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Chinese Shar-Pei

A unique and intelligent dog that most often is recognized for its wrinkles, the Chinese Shar-Pei initially was developed as an all-purpose Chinese farm dog: a medium sized, square and compact dog, close coupled with a large yet handsome head. The Chinese Shar-Pei has a unique look all their own, wrinkled loose skin — with a short bristled coat — that covers the body and head, small ears, a “hippopotamus” muzzle, and a high set tail. The dog’s wrinkles are more pronounced in a puppy than in an adult. Shar-Pei commonly have two coat types, either “horse,” short; or “brush,” up to an inch long. A third rare coat-type, which is not recognized by the AKC, is the “bear” that is longer than one-inch. The large head has dark, small, sunken, almond-shaped eyes that lend a scowling expression; the extremely small ears lie flat on the skull and are set high and forward; the muzzle sports a large and wide nose, and a blue-black tongue. The coat can be of any solid color, and is absolutely straight and off-standing on the main trunk of the body but generally lies flat on the limbs.

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Fast Facts

9 - 10 years
50 - 60 lb
45 - 50 lb
19 - 20"
18 - 19"
Chineese Shar-Pei, Chinese Sharpay or Chinese Shar-pay.
Chinese Fighting Dog

Chinese Shar-Pei Photos

Chinese Shar-Pei Temperament

The Chinese Shar-Pei takes itself seriously, and demands that others do likewise....

The dog’s ever present scowl is indicative of its attitude toward strangers or anything else it sees as a threat to its family, including other dogs. This is not to say the dog cannot be socialized – quite the contrary, in fact – but its first instinct toward outsiders is definitely suspicion. Once the newcomer has been brought into the fold, however, he will have a proud, loyal and devoted friend. The Shar-Pei’s independent nature can make training a chore, as the dog is unlikely to obey anyone it sees as weak or not in control. Though not a particularly playful breed, the Shar-Pei gets along well with children and other pets. Take care when training your Shar-Pei that it does not become antisocial or too much of an “alpha dog.”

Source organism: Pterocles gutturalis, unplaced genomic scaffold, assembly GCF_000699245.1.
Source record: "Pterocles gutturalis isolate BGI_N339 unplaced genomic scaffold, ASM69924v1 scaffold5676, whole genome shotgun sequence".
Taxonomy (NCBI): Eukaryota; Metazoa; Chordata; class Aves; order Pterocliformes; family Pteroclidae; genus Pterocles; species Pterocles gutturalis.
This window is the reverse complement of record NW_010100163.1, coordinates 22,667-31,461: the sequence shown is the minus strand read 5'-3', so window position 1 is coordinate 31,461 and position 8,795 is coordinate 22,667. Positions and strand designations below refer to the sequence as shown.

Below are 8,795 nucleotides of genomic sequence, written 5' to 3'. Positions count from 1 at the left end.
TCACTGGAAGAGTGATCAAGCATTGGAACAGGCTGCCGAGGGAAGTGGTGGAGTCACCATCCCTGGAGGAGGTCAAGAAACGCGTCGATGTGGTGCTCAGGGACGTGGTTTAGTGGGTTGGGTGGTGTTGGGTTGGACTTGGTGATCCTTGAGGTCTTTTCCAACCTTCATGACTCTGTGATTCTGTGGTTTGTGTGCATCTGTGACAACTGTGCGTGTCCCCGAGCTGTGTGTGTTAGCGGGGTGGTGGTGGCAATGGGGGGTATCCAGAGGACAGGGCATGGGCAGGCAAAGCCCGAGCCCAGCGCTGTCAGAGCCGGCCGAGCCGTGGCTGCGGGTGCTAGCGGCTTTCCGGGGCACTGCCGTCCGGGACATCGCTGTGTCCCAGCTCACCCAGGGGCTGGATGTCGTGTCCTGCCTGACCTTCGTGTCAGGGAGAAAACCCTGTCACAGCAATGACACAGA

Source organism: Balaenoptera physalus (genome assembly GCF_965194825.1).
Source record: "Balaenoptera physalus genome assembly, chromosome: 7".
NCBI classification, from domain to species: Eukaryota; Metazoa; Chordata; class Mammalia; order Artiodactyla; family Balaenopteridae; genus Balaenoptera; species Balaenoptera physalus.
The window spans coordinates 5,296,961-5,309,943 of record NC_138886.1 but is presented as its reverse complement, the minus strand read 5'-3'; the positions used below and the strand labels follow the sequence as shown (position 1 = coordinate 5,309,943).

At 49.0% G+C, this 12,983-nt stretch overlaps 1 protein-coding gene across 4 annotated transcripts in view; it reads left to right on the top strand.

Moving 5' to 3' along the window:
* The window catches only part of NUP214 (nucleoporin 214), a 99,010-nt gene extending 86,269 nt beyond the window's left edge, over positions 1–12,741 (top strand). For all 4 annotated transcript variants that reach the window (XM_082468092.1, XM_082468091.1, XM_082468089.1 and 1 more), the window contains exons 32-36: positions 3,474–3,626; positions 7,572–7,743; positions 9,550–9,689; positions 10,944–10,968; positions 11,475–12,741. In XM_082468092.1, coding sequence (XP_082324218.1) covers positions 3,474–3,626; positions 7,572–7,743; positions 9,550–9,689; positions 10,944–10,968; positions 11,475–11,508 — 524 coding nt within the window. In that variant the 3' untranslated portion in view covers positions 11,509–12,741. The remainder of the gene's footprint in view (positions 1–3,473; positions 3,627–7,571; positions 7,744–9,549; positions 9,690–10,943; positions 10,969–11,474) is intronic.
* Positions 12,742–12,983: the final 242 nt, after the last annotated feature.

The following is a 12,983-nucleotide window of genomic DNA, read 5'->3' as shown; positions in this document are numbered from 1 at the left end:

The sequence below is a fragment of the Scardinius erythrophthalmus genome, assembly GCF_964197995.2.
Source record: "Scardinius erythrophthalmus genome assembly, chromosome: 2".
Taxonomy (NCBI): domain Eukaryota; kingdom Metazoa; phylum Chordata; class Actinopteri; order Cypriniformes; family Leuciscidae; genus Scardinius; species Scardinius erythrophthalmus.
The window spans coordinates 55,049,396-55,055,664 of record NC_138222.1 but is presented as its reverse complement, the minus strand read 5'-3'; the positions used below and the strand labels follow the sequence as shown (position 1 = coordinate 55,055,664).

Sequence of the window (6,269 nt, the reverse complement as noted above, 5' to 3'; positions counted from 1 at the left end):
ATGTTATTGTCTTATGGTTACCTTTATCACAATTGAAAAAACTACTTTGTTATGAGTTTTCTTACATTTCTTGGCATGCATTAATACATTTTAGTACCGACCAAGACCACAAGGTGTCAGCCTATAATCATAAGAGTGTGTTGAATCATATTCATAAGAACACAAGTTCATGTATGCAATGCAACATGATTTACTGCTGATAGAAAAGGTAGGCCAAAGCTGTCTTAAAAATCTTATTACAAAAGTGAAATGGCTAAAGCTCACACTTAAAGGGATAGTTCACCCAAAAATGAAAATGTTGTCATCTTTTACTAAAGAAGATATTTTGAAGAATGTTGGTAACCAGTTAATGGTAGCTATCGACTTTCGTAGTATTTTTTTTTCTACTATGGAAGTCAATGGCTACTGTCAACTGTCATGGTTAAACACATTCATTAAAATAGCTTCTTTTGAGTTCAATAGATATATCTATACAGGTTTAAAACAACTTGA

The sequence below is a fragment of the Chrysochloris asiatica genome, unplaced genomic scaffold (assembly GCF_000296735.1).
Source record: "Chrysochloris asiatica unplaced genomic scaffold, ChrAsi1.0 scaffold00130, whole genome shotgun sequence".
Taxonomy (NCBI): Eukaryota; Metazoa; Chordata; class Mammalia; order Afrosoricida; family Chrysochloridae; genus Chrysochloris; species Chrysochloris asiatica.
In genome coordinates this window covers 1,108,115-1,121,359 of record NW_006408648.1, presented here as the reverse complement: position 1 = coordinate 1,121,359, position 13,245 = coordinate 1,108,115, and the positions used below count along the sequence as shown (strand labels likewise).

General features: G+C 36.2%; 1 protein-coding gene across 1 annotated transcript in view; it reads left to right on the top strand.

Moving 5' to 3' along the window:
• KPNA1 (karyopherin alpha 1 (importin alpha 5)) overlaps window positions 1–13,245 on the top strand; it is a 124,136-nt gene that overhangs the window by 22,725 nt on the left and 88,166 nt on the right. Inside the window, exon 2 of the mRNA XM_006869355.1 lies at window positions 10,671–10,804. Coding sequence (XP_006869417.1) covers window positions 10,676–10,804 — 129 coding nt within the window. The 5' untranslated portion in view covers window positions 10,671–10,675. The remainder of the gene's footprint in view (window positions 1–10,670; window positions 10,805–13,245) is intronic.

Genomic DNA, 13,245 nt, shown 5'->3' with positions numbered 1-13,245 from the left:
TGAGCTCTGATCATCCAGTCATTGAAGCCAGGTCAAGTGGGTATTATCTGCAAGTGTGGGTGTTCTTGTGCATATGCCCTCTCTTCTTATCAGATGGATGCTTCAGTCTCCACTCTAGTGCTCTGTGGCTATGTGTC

Caring For a Chinese Shar-Pei

Training a Shar-Pei requires a firm hand and plenty of patience....

Establish dominance over the dog, and do not let it display aggressive behavior in front of strangers, pets or children. Make sure the dog is thoroughly socialized as a puppy with other dogs to avoid problems in adulthood. As a working breed, the Chinese Shar-Pei needs plenty of exercise, and should have an opportunity every day to go on a long walk or play off the leash in a dog-friendly park. The most common health conditions seen in the breed are fever, amyloidosis, canine hip dysplasia and eye entropion; other concerns include patellar luxation, hypothyroidism, allergies and skin fold pyodermas.

Chinese Shar-Pei History

A Brief History of the Chinese Shar-Pei

An old and distinctive breed, the Chinese Shar-Pei is believed to have existed in southern Chinese provinces since at least 200 BC, during the Han Dynasty....

Evidence for this claim can be seen in statues from the period resembling the Shar-Pei. The breed’s early ancestors are a mystery, but it is likely the dog is related to the Chow Chow, since both have a blue-black tongue, unique in the canine world. By the 13th century, writings describing the dog’s appearance and uses shed further light on the breed’s history. The name “Shar-Pei” literally means “sand-skin,” and refers to the dog’s rough, short coat. This coat was perhaps the most prized characteristic of the dog since it provided good protection in the dog’s principal employment as guard dog, hunter and dog fighter; the coat was especially helpful in dog fighting, as it prevented other dogs from gripping Shar-Pei with their jaws. As China turned to communism, the Chinese Shar-Pei was nearly wiped out along with the rest of China’s dog population. Luckily, the breed had by that time made it to Hong Kong, where it continued to be bred. In 1968, the Hong Kong Kennel Club recognized the Shar-Pei and spread the word of the dog’s dire situation. During the 1970s the Shar-Pei was brought to America, where its rarity and exotic looks made it an instant must have item for dog fanciers. The dog’s numbers quickly resurged, and the Chinese Shar-Pei was officially recognized by the American Kennel Club as a member of the Non-Sporting Group in 1992. Just a few decades after the breed’s near extinction, it has become one of the most popular dogs in the United States.